More soon.

Sunday Morning Coming Down

Today is Glastonbury ticket resale day, when all those who were unlucky and didn’t get a ticket first time around battle to try and buy one that was originally bought by someone who was lucky enough to get one first time around, but is now unlucky enough not to be able to attend.

Stepping away from the usual Country fare I post here, this seemed appropriate:


Rose Murphy – Busy Line

Yes, I know that you no longer ring up to try and buy them, it’s all done online, but do you know of any songs called “Timed Out – Your Credit Card Has Not Been Charged”, or “This Screen Will Automatically Refresh in 30 Seconds”? No, thought not.

I won’t be going this year, but I shall be watching from the comfort of my sofa, nice and close to the beer fridge and the non-long drop toilet, but sadly a long way away from Andy’s Vodka Alchemy (you will need to have read my posts about last year’s festival to understand that), or, more specifically, I’ll be seeing what’s on the Red Button when the frankly underwhelming Pyramid Stage headliners are on.

Anyway, good luck everybody!

More soon.

Late Night Stargazing

And we’re back in the room.

Apologies for the break in service folks. Although I notice that I had as many visitors as normal, if not more, without posting anything. I’m not sure whether to take that as a compliment or not, to be honest.

Anyway, a beautiful tune for our late night shenanigans tonight, and one that without fail reminds me of my clubbing days. This was a “Cool House” (the club-night we went to most regularly) classic, often played towards the end of the night as things were winding down.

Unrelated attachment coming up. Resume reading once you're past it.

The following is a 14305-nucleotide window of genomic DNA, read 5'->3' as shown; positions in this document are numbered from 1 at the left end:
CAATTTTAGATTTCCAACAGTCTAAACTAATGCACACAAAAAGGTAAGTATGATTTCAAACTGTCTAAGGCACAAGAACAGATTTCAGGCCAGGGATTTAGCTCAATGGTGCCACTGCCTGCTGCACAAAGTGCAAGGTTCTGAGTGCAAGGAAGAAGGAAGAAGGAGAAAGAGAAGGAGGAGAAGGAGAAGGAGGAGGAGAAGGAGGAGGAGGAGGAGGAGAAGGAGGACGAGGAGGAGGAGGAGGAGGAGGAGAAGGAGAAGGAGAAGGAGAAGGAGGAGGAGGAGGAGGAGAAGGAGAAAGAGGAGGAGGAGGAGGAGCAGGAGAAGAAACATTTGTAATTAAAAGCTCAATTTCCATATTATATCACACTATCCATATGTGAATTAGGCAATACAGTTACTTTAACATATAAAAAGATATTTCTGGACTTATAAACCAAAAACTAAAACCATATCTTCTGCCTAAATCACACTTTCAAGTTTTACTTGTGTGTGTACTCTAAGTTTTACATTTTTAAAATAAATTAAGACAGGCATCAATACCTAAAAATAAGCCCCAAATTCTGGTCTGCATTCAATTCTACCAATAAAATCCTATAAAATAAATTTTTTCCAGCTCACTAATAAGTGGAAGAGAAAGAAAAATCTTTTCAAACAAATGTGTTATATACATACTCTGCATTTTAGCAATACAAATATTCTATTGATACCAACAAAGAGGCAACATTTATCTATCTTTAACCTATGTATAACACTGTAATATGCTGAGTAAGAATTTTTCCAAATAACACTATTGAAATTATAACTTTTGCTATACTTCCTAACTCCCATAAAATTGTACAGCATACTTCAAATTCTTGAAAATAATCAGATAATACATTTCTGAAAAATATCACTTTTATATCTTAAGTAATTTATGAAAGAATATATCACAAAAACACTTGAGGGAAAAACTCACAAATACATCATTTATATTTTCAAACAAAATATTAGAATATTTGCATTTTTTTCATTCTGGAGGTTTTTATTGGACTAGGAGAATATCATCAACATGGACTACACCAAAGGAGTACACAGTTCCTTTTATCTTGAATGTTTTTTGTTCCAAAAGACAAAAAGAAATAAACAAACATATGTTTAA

Laurent Garnier – The Man With the Red Face

The first time I remember hearing it played out, I was with my mate Rob and, it’s fair to say, we were both a little worse for wear. We both grinned to each other as we recognised the opening chords, and Rob leant in and shouted “See this?” he pointed upwards to the sound-system and the shimmering tune that was pulsing down on us. “Hardest tune in the world to mix in, this.” I smiled and nodded, trying to look impressed and admiring, never having tried to mix this, or any other tune, in all my days Indie DJ’ing. No call for it back then, see. Just fade in/fade out.

A few months later we were out and it came on again.(I wouldn’t want to give you the impression that the same tunes got played every month at “Cool House”, but the resident DJs definitely had a handful that were their favourites to play in the last half hour or so. I’ll flag them to you as and when they come up. They’re all great tracks, and had the added benefit from their point of view, of letting us know it was nearly home time).

Rob leaned in and shouted: “”See this? Hardest tune in the world to mix in, this.”

“I know”, I replied.

“You do? You’ve tried?”

“No, you told me last time they dropped it, you muppet!”

And so we had a catch-phrase, uttered whenever “The Man With The Red Face” got played again, and quite often when it wasn’t, just to take the piss.

More soon.